As Watt-Cloutier points out, the Inuit are one of the last hunting and gathering cultures on the planet. Her longing for “country food” became her easiest point of connection with her culture, eventually forming the basis of her life’s work on behalf of the Inuit. Traditional food is the only secure, readily available, nutrient-rich, and cost-effective way for northern peoples to feed themselves. Agriculture is not an option so it was a surprise to discover persistent organic pollutants or POPs from agricultural chemicals and pesticides accumulating in the fat of the animals on which they depended and in the breast milk of Inuit mothers.

Watt-Cloutier writes as an Inuk woman, a grandddaughter, a daughter, a sister, an aunt, a mother and a grandmother. Her Inuit-White heritage, her time spent boarding at school, her work in health, education, with indigenous youth, on POPs and the effects of climate change have allowed her to assemble a unique skill set. If her life could be captured in an image, it would probably be a series of bridges. Her voice and descriptions are clear and comprehensible, thanks, no doubt, to her years spent educating people about issues in local, national and international spheres. Who else would remark on the advantage of having a member of her delegation who was either pregnant or nursing a baby present throughout negotiations on POPs and their effect on mothers and infants? Living, breathing people are more persuasive than data and bring an urgency to any discussion.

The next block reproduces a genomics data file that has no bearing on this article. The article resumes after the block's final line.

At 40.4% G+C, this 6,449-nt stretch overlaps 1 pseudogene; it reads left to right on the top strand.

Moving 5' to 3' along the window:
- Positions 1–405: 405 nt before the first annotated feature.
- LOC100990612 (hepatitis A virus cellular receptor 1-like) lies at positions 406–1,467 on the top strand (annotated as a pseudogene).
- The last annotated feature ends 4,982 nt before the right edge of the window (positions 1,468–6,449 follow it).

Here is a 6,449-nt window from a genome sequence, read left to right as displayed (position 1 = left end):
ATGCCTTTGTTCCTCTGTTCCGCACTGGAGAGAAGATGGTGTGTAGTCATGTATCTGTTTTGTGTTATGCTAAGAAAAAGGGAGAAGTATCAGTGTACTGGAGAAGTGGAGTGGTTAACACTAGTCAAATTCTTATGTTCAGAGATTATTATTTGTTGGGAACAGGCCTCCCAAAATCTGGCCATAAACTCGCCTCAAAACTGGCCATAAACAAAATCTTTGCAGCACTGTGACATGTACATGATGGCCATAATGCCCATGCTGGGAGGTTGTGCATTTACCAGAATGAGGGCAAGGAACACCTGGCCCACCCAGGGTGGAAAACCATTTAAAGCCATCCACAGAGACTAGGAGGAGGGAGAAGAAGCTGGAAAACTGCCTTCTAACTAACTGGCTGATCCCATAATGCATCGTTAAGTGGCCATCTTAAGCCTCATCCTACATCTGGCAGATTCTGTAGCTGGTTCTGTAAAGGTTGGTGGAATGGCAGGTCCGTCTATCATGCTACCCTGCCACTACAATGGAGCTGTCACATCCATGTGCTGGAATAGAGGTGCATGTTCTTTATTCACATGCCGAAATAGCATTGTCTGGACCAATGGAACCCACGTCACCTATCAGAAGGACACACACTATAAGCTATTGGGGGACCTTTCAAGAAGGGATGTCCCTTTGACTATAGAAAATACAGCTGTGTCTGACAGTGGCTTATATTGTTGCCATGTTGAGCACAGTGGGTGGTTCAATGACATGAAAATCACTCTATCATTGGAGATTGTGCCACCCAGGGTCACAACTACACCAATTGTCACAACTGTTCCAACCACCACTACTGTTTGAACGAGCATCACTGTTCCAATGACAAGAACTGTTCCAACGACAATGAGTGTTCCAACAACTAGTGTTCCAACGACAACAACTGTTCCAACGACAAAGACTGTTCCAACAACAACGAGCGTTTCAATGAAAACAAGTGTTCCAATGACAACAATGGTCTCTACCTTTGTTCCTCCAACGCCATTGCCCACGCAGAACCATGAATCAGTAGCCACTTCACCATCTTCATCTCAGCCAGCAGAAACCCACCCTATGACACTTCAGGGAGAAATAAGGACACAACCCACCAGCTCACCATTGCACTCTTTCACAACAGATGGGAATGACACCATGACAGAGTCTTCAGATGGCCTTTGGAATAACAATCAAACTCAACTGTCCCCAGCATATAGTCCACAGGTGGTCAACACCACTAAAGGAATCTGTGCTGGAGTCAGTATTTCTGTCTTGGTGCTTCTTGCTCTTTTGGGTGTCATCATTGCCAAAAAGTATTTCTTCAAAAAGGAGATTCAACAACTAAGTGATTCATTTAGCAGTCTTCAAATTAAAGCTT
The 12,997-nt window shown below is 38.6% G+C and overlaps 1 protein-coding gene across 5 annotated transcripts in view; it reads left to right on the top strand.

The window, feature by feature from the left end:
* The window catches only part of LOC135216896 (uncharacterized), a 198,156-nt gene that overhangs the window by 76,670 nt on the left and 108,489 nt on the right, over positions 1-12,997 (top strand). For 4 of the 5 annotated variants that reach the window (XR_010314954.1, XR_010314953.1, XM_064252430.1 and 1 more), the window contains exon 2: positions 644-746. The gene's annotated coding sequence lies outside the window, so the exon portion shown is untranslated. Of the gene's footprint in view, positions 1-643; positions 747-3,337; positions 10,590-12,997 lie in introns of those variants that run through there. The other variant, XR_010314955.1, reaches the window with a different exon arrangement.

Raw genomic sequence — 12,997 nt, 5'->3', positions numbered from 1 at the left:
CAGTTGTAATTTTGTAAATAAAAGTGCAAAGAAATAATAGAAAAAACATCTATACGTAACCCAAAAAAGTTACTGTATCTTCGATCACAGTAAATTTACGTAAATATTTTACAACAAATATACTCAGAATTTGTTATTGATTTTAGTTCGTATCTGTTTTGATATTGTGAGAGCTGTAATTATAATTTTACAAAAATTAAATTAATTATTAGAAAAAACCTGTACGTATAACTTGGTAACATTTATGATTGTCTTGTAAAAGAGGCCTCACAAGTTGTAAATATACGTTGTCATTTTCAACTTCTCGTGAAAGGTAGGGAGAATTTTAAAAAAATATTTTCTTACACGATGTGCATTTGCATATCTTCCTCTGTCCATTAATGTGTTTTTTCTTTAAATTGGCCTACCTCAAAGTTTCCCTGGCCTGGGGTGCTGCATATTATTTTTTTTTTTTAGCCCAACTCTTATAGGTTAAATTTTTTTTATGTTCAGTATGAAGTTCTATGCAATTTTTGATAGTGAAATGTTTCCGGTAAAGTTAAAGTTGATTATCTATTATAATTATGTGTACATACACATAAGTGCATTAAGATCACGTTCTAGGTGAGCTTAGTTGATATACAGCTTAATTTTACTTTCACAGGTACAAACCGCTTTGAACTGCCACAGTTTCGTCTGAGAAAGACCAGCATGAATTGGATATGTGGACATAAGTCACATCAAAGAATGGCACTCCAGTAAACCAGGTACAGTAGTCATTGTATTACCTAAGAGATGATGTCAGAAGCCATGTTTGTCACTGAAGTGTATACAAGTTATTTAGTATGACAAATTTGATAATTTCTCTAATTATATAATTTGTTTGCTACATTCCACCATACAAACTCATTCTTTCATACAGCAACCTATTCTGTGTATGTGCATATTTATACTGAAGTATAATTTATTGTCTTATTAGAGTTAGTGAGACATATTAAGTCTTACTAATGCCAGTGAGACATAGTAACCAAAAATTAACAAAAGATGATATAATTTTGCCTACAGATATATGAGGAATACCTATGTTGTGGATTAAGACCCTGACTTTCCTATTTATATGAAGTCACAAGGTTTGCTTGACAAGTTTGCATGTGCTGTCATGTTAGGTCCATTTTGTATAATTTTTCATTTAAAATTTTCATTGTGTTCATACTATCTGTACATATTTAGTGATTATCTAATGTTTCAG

It is not surprising that governments and corporations took their view of POPs and climate change from the bottom line. What was surprising was that the health of one part of the world was coming at a cost to the health of the Inuit. One pollutant accumulating in the Arctic, DDT, was being used in the south to prevent malaria deaths by spraying it on mosquitos. as much as Watt-Cloutier was advocating for the wellbeing of Inuit mothers and children by the elimination of DDT, she was mindful of the lives that same pollutant was saving in the south. She acknowledges that a diversity of interests and perspectives are at play within Inuit circles, too. Her approach to issues never homogenizes concerns or glosses over the challenges.

Thousands of years of learning from “the discipline of the land” teaches patience, according to Watt-Cloutier. Inuit observations of weather, animal migration patterns, and snow conditions are ways of knowing which must be accurate because survival hinges on such knowledge. It’s a relationship that most of us just don’t get in our highly mobile, food-secure lives in the south. Yet we are beginning to notice some environmental disruptions to the lifestyles to which we are accustomed as a result of extreme weather, power outages, massive floods and freeze-thaw cycles. With her assertion that the Arctic is the canary in the climate change coal mine, perhaps Sheila Watt-Cloutier has set the stage for the biggest “aha” moment of all.

Kathryn Tate is the Communications Coordinator for WICC. She lives in Toronto, ON.

Article originally published in Riding the Waves, 7.2, Spring 2015.

“While climate change became the focus of much of my work, it was clear to me that a holistic approach must be taken to heal the wounds that affect Inuit communities – historical traumas; current spiritual, social, health and economic problems; and the environmental assaults on our way of life.” Sheila Watt-Cloutier